Rebecca, my protagonist, is competent — too competent at times — yet she falls prey to someone who manipulates and takes advantage of her. I tried to understand what, in her personality, might make her susceptible, but mostly I wanted to show that anyone is susceptible.
And what about the theatre group, SenseInSound, which functions on the borderline between therapy and self-expression, and has many cult-like qualities? I teach a form of movement (Feldenkrais Technique), which required a long, intensive training, and I’ve also participated in various of disciplines that unite body and mind. (And by the way, they’re almost always referred to as The Work.) In my PhD research I’m studying the history of physical culture in 19th and 20th century Europe, so I know the territory.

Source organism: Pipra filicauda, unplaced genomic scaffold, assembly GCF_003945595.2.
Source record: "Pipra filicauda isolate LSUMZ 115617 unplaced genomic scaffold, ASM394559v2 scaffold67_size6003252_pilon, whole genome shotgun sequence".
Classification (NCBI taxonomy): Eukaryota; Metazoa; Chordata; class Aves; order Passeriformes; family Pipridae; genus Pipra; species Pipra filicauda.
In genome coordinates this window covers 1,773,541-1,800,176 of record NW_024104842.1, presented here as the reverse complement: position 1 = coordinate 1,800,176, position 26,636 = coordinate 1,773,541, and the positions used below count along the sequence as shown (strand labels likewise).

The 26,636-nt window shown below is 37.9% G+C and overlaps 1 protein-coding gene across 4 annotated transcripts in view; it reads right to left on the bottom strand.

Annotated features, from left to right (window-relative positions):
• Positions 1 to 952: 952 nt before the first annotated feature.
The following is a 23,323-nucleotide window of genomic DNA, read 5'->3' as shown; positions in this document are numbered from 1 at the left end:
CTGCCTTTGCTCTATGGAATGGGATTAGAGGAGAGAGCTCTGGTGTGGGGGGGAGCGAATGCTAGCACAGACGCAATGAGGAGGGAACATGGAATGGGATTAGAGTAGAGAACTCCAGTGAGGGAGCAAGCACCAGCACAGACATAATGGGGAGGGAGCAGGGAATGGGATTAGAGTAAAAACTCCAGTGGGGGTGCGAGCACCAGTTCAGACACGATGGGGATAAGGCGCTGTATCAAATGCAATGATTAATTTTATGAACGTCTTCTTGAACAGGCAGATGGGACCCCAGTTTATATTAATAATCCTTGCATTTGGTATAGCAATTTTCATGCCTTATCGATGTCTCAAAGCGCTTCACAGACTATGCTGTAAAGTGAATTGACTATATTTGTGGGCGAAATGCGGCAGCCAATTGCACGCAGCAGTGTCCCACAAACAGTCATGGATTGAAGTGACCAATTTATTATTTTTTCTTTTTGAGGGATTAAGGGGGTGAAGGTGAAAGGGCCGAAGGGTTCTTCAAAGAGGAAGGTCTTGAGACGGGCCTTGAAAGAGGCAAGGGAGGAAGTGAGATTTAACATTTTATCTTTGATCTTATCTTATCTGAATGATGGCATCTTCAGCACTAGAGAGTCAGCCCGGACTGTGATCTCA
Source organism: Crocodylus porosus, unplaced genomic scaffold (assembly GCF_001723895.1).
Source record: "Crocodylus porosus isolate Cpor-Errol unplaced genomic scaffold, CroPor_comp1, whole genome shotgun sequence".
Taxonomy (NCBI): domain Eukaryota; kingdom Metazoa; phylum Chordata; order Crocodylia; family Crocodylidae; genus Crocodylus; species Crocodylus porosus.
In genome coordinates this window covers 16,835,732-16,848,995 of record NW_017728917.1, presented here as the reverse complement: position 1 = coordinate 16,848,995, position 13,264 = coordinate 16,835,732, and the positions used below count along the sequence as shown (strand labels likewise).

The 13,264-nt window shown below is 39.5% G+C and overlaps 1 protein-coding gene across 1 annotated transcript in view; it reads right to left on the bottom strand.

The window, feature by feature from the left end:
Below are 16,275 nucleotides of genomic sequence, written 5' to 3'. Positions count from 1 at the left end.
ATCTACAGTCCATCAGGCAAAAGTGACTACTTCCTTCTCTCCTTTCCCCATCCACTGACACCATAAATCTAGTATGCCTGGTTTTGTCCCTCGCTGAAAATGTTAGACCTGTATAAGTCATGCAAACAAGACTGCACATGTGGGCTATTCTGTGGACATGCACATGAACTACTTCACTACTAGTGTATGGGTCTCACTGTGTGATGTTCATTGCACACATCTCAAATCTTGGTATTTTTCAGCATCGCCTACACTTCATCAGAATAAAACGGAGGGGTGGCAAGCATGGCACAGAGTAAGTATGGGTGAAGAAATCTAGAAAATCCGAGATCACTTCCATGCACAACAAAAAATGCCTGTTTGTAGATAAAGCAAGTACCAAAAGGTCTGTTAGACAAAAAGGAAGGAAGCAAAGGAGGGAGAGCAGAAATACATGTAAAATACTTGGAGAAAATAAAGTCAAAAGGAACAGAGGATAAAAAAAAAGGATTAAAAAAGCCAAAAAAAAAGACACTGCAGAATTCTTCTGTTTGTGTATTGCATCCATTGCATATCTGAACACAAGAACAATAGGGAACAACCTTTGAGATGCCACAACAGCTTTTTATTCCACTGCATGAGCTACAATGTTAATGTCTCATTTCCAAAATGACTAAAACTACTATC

I have never had an experience where a leader or teacher abused their power — or not seriously — but I know it happens. And I absolutely see how it can. I drew from my own experiences then speculated … What if…? What if someone crossed the line right now?
But I didn’t want to make this aspect of the story cut-and-dried. I didn’t want to show a cult leader pulling people into his orbit and spitting them out as broken souls. People benefit from The Work, or at least, they find a way to present their experiences in a positive light. In the end, The Work is the main character in The Work. It’s beneficial in small doses, but when people entangle themselves with it too closely, it becomes harmful.